The Public Domain Review

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The Secret History of Holywell Street: Home to Victorian London’s Dirty Book Trade

Wednesday 29 June 2016 at 16:51

Victorian sexuality is often considered synonymous with prudishness, conjuring images of covered up piano legs and dark ankle-length skirts. Historian Matthew Green uncovers a quite different scene in the sordid story of Holywell St, 19th-century London's epicentre of erotica and smut.


Marvels of Things Created and Miraculous Aspects of Things Existing

Tuesday 28 June 2016 at 17:48

Images from an exquisitely illustrated Persian translation, thought to hail from 17th-century Mughal India, of Zakariya al-Qazwini's medieval treatise on all things wondrous.


Guess Me (1879)

Wednesday 22 June 2016 at 12:50

Illustrated by George Cruikshank among others, a collection of word, number, and picture puzzles in the form of enigmas, conundrums, acrostics, and a series of incredibly tricky rebuses.


Max Brückner’s Collection of Polyhedral Models (1900)

Tuesday 21 June 2016 at 16:36

Collection of stellated and uniform polyhedra belonging to Max Brückner , a German geometer.


Frankenstein, the Baroness, and the Climate Refugees of 1816

Wednesday 15 June 2016 at 18:34

It is 200 years since The Year Without a Summer, when a sun-obscuring ash cloud — ejected from one of the most powerful volcanic eruptions in recorded history — caused temperatures to plummet the world over. Gillen D’Arcy Wood looks at the humanitarian crisis triggered by the unusual weather, and how it offers an alternative lens through which to read Mary Shelley's Frankenstein, a book begun in its midst.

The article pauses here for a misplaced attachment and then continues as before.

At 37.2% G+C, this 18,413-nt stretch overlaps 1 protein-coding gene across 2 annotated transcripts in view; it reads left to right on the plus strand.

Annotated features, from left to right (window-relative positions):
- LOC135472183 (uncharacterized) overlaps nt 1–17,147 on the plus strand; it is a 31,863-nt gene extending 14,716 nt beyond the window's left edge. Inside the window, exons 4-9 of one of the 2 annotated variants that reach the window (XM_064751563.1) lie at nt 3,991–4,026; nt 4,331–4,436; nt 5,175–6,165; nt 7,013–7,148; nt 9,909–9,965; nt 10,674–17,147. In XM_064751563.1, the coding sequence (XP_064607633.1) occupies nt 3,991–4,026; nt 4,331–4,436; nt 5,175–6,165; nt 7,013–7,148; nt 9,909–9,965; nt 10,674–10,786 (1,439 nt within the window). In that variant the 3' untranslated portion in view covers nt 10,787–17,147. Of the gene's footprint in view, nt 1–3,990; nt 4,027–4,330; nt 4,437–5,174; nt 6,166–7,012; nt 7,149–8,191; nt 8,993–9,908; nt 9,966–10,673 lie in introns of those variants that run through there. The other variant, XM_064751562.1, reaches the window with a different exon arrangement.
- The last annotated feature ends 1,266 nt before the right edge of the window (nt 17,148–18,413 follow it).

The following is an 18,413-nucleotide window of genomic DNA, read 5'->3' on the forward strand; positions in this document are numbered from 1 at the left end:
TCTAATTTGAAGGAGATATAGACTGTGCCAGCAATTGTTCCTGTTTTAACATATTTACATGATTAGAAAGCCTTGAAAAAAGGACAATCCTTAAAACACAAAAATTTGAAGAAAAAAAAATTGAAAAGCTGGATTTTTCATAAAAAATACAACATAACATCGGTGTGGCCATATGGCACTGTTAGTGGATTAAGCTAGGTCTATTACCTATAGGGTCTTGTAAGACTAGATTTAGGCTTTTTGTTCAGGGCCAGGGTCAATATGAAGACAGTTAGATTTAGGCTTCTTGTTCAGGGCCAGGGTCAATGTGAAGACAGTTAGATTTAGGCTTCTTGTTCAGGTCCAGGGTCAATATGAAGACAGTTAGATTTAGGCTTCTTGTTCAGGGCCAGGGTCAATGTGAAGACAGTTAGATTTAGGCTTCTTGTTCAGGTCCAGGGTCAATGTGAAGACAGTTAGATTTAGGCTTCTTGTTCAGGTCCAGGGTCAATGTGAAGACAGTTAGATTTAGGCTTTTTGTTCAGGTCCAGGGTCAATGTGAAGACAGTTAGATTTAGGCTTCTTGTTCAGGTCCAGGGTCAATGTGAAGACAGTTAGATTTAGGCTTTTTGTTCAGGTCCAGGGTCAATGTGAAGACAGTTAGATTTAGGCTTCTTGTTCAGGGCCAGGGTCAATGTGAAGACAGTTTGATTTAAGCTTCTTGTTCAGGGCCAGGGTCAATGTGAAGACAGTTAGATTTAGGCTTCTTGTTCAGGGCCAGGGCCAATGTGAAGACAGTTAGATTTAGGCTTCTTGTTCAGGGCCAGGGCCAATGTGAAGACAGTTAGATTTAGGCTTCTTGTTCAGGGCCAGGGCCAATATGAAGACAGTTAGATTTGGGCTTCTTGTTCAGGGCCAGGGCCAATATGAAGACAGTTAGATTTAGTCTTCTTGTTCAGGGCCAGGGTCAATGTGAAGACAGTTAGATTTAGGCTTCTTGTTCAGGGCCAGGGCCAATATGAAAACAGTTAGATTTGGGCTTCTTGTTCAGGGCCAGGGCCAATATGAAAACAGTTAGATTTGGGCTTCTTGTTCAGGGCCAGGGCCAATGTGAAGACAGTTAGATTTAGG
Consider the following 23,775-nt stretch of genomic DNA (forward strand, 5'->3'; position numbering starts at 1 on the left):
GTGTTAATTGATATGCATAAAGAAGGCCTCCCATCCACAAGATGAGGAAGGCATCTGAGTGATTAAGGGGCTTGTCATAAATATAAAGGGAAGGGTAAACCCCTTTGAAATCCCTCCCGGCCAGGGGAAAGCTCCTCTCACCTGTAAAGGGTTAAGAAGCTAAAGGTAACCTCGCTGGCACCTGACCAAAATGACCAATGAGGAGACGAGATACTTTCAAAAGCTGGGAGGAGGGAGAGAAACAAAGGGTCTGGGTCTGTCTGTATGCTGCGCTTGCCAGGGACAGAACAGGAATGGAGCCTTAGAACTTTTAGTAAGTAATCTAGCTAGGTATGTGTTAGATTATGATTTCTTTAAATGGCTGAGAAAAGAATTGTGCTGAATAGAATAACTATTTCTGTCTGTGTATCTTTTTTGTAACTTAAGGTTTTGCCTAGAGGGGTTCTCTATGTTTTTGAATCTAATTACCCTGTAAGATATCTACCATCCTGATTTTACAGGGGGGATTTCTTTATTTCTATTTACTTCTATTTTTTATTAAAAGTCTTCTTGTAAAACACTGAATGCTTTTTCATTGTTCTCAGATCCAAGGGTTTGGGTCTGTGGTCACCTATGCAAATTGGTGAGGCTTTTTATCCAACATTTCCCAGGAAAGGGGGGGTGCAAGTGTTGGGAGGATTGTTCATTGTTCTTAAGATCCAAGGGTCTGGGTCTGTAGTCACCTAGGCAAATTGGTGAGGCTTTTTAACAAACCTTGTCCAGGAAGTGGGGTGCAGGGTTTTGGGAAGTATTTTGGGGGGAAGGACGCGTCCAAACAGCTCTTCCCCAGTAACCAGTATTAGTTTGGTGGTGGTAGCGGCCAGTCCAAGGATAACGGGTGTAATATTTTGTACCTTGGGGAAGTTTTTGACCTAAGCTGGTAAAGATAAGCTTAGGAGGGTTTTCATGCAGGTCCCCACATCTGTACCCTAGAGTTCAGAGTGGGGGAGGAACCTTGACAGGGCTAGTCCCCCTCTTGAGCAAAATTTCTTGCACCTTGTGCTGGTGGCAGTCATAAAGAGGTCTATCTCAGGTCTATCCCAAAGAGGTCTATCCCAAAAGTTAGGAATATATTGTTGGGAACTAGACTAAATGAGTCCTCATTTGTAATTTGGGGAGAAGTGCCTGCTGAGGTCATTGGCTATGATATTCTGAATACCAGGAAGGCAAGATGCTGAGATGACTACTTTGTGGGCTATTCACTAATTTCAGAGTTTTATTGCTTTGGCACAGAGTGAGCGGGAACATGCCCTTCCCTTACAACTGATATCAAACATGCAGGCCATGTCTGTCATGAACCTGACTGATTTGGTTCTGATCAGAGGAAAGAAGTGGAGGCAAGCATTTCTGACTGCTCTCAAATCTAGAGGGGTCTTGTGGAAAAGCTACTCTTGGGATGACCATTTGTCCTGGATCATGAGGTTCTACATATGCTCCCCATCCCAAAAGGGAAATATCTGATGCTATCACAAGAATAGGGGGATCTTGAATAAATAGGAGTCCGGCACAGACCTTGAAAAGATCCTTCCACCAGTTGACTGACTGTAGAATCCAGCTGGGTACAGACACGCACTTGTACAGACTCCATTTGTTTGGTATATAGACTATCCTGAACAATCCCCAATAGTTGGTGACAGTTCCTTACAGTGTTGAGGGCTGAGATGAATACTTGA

Album of Seaweed Pictures (1848)

Tuesday 14 June 2016 at 13:45

Fine specimen of a 19th-century seaweed album, in which marine algae is rendered into designs, bouquets, and even sometimes intricate little scenes.


The Difficulty of Ruling over a Diverse Nation (1578)

Thursday 9 June 2016 at 16:52

16th-century Dutch engraving depicting a fantastical animal with the heads of various other animals sprouting from its body: an allegory for the difficulty of ruling over a diverse nation.


Fables for the Frivolous (1899)

Wednesday 8 June 2016 at 18:09

One of the earliest works by the American parodist Guy Wetmore Carryl, this collection of fables are adapted from Jean de La Fontaine's Aesop-style originals from more than 200 years earlier.


The Magic Roses (1906)

Thursday 2 June 2016 at 17:48

A film by the pioneering Spanish film director, cinematographer and screenwriter Segundo Chomón.


Francis van Helmont and the Alphabet of Nature

Wednesday 1 June 2016 at 18:15

Largely forgotten today in the shadow of his more famous father, the 17th-century Flemish alchemist Francis van Helmont influenced and was friends with the likes of Locke, Boyle, and Leibniz. While imprisoned by the Inquisition, in between torture sessions, he wrote his Alphabet of Nature on the idea of a universal natural language. Je Wilson explores.